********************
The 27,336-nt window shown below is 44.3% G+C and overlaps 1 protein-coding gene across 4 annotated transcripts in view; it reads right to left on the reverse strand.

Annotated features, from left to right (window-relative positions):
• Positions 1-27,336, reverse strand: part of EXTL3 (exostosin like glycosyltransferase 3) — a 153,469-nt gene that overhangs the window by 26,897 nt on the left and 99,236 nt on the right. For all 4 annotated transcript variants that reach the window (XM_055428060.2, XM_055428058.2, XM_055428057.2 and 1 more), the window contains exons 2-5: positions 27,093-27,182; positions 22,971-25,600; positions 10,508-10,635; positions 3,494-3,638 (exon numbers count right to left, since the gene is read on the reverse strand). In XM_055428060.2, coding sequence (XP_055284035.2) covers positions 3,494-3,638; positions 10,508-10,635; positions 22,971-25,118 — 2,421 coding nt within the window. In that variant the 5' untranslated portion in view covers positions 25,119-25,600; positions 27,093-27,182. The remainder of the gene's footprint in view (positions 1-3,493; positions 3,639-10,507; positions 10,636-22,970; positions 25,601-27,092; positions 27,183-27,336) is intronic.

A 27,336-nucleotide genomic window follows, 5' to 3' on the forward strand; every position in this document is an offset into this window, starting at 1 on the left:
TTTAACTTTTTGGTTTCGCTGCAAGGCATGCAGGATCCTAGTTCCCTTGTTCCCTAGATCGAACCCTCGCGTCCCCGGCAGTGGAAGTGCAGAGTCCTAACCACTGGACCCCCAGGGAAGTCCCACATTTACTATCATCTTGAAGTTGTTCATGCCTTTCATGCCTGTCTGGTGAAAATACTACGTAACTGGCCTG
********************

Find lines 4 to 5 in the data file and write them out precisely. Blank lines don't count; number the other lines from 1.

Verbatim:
A 27,336-nucleotide genomic window follows, 5' to 3' on the forward strand; every position in this document is an offset into this window, starting at 1 on the left:
TTTAACTTTTTGGTTTCGCTGCAAGGCATGCAGGATCCTAGTTCCCTTGTTCCCTAGATCGAACCCTCGCGTCCCCGGCAGTGGAAGTGCAGAGTCCTAACCACTGGACCCCCAGGGAAGTCCCACATTTACTATCATCTTGAAGTTGTTCATGCCTTTCATGCCTGTCTGGTGAAAATACTACGTAACTGGCCTG